Cross-Currents, vol. 4, no. 2 (2015)

Cross-Currents (4#2) is now available on Project Muse.

Governing Marriage Migrations: Perspectives from Mainland China and Taiwan

Introduction
Elena Barabantseva, Antonia Chao, and Biao Xiang, 405

Cross-border migration for the purpose of marriage is on the rise, and at present it constitutes one of the most common forms of long-term international mobility in East Asia. This special issue of Cross-Currents analyzes marriage migration in the People’s Republic of China (PRC) and Taiwan as a subject of governance. The articles included here demonstrate that marriage migration has attracted considerable policy attention and public anxiety not because it is about “marriage” or “migration” per se, but because it is perceived to be inseparable from a wide range of other issues, such as sexual morality, family norms, national identity, and border security. In particular, the long-lasting social relationships marriage migration creates and the role of marriage migrants (the vast majority of whom are women) in rearing the next generation of the state’s sovereign subjects tie marriage migration to state security concerns. Popular anxieties about marriage migration are often based on projections into the future rather than observations about the present reality. On one hand, the fact that marriage migration is deeply embedded in myriad social institutions and relations that cannot be dealt with in isolation causes a projection-based mode of governance; on the other hand, it renders transnational marriage particularly hard to govern, which further exacerbates anxiety. But this should not be seen as a failure in public policy. The articles in this special issue argue that such projections, imaginations, and self-perpetuating anxieties are important parts of how nationhood is constructed in the current era. As such, marriage migration as a subject of governance provides us with a special angle to examine how politics works in subtle and sometimes invisible ways on local, national, and transnational levels.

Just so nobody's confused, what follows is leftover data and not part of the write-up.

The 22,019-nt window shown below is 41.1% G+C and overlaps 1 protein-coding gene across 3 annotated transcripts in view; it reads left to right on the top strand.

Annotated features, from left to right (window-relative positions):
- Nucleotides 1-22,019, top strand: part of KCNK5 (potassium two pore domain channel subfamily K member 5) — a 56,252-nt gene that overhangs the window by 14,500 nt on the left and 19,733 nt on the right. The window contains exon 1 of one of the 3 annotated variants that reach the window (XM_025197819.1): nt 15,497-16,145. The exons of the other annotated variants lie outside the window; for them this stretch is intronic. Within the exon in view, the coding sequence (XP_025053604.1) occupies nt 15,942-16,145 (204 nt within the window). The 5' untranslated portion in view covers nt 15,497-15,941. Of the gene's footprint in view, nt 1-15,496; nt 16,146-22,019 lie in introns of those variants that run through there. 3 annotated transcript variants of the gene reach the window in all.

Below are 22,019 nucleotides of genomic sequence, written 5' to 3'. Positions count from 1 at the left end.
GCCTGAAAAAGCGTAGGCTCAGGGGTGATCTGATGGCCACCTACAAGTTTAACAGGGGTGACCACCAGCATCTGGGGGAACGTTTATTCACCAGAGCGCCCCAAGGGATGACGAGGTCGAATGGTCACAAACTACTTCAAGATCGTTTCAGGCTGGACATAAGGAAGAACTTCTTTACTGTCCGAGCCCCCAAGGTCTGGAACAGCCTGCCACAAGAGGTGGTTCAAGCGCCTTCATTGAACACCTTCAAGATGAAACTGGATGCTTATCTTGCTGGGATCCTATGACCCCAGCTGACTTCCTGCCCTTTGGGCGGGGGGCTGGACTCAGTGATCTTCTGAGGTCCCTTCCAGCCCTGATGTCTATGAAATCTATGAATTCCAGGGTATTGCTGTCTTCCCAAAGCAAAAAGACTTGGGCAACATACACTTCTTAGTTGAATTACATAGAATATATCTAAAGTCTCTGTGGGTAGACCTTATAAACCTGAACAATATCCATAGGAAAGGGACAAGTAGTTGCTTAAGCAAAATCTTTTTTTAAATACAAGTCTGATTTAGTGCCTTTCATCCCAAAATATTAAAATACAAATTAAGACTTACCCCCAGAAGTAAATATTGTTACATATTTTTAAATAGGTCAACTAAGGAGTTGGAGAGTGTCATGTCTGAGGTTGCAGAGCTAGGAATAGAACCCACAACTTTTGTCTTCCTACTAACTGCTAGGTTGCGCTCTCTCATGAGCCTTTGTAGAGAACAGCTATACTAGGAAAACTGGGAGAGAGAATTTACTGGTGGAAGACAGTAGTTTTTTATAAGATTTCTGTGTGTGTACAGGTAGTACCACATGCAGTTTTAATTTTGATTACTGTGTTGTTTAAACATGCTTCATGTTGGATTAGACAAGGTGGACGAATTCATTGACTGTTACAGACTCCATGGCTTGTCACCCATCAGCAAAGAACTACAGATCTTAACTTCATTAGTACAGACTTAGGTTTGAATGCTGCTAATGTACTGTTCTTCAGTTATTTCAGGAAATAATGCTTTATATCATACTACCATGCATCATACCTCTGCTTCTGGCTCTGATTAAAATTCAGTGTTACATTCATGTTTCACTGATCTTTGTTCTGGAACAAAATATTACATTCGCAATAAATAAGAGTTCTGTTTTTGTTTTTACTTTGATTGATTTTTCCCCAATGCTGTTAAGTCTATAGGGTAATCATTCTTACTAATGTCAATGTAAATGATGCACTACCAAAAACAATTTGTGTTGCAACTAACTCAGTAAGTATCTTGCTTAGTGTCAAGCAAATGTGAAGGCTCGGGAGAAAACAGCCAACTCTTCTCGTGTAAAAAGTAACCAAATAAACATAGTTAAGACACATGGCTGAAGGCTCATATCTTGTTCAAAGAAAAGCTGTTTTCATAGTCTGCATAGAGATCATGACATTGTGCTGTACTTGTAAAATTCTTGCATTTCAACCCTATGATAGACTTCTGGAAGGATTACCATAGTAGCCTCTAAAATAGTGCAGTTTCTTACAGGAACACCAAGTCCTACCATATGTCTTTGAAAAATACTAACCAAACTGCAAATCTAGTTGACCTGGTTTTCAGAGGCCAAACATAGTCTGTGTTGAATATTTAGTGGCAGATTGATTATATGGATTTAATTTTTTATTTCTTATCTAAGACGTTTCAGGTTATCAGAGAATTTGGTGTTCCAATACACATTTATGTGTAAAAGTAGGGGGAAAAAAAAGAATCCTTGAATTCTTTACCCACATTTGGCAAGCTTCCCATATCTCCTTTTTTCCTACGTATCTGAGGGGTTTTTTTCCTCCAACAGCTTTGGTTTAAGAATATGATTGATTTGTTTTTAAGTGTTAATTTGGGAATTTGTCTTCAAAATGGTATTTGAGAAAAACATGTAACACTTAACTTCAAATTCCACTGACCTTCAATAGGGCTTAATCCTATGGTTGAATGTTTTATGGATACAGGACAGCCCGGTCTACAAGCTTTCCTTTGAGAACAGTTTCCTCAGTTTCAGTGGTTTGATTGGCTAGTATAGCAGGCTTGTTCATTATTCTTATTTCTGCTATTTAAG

A Tale of a Global Family: Shifts and Connections among Different Streams of Marriage Migrations in Asia
Hongfang Hao, 414

The Creation of a Nonexistent Group: Sino-Vietnamese Couples in China’s Borderlands
Caroline Grillot, 439

From “Customary” to “Illegal”: Yao Ethnic Marriages on the Sino-Vietnamese Border
Elena Barabantseva, 468

The “Fake Marriage” Test in Taiwan: Gender, Sexuality, and Border Control
Mei-Hua Chen, 496

Gender and Power Dynamics in Transnational Marriage Brokerage: The Ban on Commercial Matchmaking in Taiwan Reconsidered
Hsun-Hui Tseng, 519

Rethinking Business History in Modern China

Introduction
Wen-Hsin Yeh, Klaus Mühlhahn, and Hajo Frölich, 546

France and the Gulf of Tonkin Region: Shipping Markets and Political Interventions in South China in the 1890s
Bert Becker, 560

From Globalization to Liquidation: The Deutsch-Asiatische Bank and the First World War in China
Ghassan Moazzin, 601

The South Manchurian Railway Company and the Mining Industry: The Case of the Fushun Coal Mine
Tsu-Yu Chen, 630

Regional Cultural Enterprises and Cultural Markets in Early Republican China: The Motion Picture as Case Study
Matthew D. Johnson, 658

Surviving Socialism: Private Industry and the Transition to Socialism in China, 1945–1958
Robert K. Cliver, 694

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